Children’s Clothing of the 1800s


32 pages
Contains Photos, Illustrations, Index
ISBN 0-86505-519-X
DDC j391'.3'097109034




Christine Linge is a past director of the Toronto & District Parent
Co-operative Preschool Corporation and a freelance writer.


This latest volume in Crabtree’s Historic Communities series, about
North American settlers and colonial life, is an engaging and thorough
examination of children’s clothing and accessories in the 1800s.

Each pair of its 32 pages illustrates and describes a specific type of
clothing (such as “Babies and Toddlers” or “Girls’
Undergarments”) or a clothing-related concern (“Caring for
Clothes,” “Recycling Clothes”). Visual interest is held by the
attractive variety of illustrations: tinted historic photographs, art
reproductions, modern photos of models in historic villages (including
Upper Canada Village), and drawings by four different artists.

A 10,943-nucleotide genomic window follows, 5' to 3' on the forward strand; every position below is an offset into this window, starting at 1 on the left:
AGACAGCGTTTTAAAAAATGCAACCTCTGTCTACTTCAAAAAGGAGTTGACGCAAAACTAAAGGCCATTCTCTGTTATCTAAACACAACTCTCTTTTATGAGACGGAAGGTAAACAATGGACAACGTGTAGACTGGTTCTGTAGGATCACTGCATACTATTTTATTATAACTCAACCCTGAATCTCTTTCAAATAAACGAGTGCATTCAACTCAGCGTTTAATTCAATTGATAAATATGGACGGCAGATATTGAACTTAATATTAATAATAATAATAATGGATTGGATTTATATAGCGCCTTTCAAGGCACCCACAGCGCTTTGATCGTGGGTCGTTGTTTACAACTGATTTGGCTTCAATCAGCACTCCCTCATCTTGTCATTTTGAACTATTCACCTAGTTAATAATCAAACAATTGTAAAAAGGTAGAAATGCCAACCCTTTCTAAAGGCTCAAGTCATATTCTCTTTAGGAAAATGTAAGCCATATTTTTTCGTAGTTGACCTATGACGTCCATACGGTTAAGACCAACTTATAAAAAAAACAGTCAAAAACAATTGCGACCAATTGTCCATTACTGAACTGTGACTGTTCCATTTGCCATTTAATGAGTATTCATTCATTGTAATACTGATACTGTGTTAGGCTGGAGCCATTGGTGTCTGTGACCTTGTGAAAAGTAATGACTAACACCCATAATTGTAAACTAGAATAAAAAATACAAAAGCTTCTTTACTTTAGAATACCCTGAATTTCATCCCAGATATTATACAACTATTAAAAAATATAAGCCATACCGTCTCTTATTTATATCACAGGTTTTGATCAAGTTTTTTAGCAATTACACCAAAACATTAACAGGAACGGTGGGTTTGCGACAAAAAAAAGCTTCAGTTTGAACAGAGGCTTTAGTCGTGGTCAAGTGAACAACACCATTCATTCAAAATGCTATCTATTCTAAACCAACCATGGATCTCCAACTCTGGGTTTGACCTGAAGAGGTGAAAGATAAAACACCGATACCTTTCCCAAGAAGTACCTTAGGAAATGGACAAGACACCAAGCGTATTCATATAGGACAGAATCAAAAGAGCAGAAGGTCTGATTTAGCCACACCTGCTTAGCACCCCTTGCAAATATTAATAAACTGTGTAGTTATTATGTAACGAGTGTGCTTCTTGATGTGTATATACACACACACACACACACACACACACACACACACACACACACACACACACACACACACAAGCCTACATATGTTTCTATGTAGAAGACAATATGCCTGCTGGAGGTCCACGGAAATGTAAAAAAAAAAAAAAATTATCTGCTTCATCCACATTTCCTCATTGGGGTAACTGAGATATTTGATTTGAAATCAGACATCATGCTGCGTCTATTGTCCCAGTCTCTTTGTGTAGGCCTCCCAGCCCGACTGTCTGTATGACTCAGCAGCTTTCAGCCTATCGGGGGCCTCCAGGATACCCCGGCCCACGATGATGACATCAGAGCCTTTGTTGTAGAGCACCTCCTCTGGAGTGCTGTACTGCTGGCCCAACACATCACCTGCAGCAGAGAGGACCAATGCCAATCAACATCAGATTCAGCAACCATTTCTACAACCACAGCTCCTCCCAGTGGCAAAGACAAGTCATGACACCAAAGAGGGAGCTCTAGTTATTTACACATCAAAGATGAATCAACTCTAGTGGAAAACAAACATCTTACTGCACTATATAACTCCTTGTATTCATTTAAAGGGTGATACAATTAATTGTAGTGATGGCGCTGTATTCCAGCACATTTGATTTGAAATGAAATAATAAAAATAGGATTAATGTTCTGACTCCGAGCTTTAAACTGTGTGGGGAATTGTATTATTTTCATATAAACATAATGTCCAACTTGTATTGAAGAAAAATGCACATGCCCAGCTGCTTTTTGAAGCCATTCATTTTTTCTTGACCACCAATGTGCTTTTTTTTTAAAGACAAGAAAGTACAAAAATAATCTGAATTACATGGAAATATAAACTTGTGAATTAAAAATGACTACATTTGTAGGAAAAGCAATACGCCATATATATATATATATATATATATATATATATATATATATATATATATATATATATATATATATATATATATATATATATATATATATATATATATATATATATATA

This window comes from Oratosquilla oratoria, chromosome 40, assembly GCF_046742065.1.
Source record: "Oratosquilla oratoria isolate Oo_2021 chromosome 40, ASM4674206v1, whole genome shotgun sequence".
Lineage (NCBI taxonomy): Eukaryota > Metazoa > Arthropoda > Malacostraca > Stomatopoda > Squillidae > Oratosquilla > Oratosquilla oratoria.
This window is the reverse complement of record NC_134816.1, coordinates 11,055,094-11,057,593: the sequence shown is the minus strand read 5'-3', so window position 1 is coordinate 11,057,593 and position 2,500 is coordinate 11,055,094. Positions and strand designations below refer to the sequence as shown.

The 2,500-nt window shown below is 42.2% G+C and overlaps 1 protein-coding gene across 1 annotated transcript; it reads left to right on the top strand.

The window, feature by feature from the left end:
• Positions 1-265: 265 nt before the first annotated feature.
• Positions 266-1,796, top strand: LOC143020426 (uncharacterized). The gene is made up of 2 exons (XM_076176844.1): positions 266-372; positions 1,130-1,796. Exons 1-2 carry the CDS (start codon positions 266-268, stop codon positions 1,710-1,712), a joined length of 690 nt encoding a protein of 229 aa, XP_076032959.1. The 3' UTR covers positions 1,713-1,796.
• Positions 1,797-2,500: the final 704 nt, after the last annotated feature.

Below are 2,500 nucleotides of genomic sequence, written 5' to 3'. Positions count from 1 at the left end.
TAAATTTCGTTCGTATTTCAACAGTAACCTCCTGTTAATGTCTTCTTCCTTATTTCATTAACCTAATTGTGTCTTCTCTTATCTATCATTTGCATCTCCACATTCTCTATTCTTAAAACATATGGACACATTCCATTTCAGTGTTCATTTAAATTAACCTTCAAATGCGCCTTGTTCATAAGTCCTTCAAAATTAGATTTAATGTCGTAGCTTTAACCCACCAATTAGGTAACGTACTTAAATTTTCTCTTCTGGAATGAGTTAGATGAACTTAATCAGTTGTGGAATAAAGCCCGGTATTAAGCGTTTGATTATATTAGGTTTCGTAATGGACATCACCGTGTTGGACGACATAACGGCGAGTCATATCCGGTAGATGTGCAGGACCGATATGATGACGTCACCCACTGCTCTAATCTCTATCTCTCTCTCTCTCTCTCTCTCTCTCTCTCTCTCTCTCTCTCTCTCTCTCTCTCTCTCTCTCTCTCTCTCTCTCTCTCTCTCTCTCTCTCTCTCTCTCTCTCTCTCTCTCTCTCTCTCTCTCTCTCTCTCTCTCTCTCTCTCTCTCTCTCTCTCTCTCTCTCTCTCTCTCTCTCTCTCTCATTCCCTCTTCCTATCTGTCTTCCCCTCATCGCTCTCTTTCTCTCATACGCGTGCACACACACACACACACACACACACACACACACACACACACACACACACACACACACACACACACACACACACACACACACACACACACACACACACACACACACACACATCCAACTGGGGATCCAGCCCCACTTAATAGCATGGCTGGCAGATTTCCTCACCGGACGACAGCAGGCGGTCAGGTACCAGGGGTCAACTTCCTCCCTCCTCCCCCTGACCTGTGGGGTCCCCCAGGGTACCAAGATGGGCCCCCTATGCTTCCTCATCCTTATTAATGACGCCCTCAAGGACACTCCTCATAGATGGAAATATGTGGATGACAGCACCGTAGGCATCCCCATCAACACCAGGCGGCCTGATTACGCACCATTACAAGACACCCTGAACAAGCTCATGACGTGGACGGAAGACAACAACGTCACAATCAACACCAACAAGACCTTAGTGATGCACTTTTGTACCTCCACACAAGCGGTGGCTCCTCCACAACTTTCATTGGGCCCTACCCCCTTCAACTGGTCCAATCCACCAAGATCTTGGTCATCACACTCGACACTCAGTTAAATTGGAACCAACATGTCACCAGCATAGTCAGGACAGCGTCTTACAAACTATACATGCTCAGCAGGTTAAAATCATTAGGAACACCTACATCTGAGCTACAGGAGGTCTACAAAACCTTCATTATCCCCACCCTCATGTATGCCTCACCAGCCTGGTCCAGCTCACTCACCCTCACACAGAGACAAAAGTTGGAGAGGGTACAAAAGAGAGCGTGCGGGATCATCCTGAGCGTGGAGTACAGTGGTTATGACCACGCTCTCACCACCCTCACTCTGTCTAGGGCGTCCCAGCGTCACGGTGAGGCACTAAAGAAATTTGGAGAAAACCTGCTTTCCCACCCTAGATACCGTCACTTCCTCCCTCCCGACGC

The straightforward text delivers much information in a succinct and
unadorned fashion. The story of “Jonah’s Trousers” is a
particularly clever two pages, wherein the history of a boy’s pants is
told in the manner of “The House that Jack Built.” Children will be
impressed by the many steps and different individuals (six!) that
combine to produce one item of clothing.

Advice on starting a clothing museum, a glossary, and an index make
this carefully crafted book a useful research tool that is also
fascinating to read. Highly recommended.


Schimpky, David, and Bobbie Kalman., “Children’s Clothing of the 1800s,” Canadian Book Review Annual Online, accessed June 20, 2024,